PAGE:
Once upon a time as a boy, I used to explore deep into the woods behind my house and explore the vast microscopic universe of the insect kingdom. Waterbugs, Wood Ticks, Beetles, Ladybugs, Ants, Bees, Yellowjackets, and Wasps all held equal fascination for me. The entimology wing of the Natural History Museum was my second favorite stop after the dinosaurs, what with the living bee hive within the Plexiglas box that I could see inside.
This all changed in the swealtering hot summer of my 12th year, when I was sitting on the front porch of my friend's house, talking about whatever it is that 12-year-old boys talk about when trying to escape the cloying heat of Maryland's humid sweat box. I felt a strange pinch, looked down, saw a large red ant, and flicked it off my arm-thinking nothing of it. Not long after, I felt another pinch, this time on my leg. Looking down there was yet another ant, which I again swatted away. Before long, I felt another 10 pinches and realized that I was swarmed, running home to my mother who threw me in the shower and helped get the hive off of me. Since then, I've been less inclined to get anywhere near anything remotely insect-like.
I share this tale with you so that you understand when I say that I was distinctly creeped out by Bug, a movie where a seismic disturbance leads to an invasion of giant cockroaches capable of causing fires with their hind legs, you realize my disquiet has very little to do with the actual quality of the film, and everything to do with my own neurotic phobias.
Yes, this film is bad, but you could probably already tell that from the description. That said, the first half is not as stupid as one might expect, though there is signifigant padding for time. After the initial introduction of the main characters and the afore-mentioned earthquake, things plod on for another 40 mintues or so before anything really interesting happens. Wait, no...there is a scene where the cockroaches take down a cat in a scene that would be disturbing if it wasn't so hilarious. After that, there's nothing for the better part of an hour.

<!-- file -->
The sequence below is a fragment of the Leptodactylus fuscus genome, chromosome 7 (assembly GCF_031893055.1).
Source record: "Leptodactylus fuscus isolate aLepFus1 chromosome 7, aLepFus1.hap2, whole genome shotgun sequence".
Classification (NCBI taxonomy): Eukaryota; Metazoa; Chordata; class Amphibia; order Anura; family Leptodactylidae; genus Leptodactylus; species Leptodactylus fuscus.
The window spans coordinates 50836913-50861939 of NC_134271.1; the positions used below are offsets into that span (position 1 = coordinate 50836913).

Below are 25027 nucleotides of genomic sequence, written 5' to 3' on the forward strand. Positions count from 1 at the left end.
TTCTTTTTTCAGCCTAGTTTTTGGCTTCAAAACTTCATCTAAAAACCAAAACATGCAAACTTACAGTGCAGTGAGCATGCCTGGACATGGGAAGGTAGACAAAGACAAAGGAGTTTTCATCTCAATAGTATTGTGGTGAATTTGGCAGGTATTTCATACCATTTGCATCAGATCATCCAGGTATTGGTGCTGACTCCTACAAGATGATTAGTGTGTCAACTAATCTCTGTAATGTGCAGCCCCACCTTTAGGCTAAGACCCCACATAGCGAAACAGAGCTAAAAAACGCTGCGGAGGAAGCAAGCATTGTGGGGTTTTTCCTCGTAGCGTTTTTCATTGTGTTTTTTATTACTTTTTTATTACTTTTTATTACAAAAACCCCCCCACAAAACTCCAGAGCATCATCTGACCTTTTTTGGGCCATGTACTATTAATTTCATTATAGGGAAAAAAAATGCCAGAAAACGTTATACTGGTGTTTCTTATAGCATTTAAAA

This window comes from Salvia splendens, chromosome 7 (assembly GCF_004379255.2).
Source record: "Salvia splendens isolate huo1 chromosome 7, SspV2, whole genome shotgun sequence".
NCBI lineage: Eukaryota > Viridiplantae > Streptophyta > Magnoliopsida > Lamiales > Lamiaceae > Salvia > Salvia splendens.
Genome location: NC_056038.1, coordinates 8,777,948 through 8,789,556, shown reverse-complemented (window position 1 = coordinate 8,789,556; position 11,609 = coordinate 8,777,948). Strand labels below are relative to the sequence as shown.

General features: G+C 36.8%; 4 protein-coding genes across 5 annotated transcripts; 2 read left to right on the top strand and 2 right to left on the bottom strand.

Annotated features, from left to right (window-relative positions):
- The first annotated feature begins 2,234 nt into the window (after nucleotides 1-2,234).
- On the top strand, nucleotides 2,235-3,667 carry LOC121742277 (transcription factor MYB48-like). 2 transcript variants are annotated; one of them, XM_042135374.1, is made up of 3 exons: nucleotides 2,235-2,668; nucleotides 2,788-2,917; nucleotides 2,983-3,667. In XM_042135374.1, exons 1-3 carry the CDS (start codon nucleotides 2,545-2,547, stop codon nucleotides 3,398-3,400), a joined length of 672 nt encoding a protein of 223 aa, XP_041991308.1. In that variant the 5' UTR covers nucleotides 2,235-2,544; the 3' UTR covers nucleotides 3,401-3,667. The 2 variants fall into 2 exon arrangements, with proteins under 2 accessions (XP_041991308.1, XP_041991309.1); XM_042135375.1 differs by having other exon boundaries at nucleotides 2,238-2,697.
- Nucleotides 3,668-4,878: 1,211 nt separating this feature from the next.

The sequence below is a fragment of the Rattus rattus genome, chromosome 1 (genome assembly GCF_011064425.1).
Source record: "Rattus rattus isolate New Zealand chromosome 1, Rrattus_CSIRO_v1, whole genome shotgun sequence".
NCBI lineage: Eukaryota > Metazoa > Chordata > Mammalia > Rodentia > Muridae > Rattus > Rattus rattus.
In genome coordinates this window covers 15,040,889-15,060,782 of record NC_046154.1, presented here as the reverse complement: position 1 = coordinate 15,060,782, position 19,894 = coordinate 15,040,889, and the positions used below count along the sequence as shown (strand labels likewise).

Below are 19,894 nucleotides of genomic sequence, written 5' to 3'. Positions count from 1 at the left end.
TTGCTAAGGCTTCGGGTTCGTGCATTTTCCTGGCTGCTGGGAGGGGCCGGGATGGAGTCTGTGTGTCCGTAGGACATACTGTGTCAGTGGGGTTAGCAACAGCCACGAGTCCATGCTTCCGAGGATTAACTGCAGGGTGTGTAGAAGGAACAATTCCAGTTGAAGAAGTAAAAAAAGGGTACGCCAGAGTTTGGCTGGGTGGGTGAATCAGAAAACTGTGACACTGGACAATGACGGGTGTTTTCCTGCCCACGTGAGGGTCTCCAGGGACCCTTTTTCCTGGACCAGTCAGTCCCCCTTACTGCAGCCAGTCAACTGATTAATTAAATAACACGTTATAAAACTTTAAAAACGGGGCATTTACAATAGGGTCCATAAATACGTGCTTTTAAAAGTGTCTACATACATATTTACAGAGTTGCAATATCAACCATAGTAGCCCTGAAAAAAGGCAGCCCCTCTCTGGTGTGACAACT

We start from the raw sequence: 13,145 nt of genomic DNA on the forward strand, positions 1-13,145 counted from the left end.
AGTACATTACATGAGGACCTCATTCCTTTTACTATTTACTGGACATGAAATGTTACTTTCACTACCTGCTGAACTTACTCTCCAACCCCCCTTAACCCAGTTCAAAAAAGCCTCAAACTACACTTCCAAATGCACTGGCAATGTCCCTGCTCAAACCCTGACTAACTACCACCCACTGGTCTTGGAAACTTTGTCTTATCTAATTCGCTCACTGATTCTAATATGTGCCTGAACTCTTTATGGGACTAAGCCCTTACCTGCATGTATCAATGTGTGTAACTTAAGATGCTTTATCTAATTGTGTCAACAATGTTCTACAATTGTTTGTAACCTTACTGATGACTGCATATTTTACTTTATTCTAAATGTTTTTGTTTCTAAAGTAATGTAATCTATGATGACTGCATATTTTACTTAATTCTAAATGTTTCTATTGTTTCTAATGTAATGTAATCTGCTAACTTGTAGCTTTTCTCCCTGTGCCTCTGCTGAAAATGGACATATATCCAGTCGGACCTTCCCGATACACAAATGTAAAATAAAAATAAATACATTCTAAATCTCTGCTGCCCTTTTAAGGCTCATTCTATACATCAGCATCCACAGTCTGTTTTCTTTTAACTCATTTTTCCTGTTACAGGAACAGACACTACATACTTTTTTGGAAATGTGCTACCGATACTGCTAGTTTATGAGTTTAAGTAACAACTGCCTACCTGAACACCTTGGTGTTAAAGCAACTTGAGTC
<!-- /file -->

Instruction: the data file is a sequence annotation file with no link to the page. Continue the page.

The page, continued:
There are a lot of scenes with the main protagonist, Prof. James Parmiter (Bradford Dillman) looking intently at the smoldering palmettos as he figures out exactly what makes them tick (and tick they do, as this their associated sound effect), and other scenes where they talk about the bug's origins, their lifecycle, carapice,yadda yadda yadda. Every once in a great while, somebody gets their head set on fire. But nobody in the film seems to really mind all that much in the next scene. Small towns, go figure.
Where the movie takes a bizzare turn is when the Proffessor gets all disappointed about the short lifespan of the deadly insects (I guess because that would mean the movie would end earlier) and decides to "improve them" by cross-breeding them with another roach to create, you guessed it: HYPER INTELLIGENT PYROTECHNIC COCKROACHES that can spell words, formulate complex strategies, and even eventually fly.
Those cooky college Professors, they just never leave well enough alone.
Then the film just kind of ends... That's it, no doom, no real anything. Kind of pointless, really. So is this cinematic gem worth a Cavalcade? Not really, unless you fast-forward past the insufferable padding with the horrible 70's synth track music and skip straight to the cat attack and the games of bug scrabble.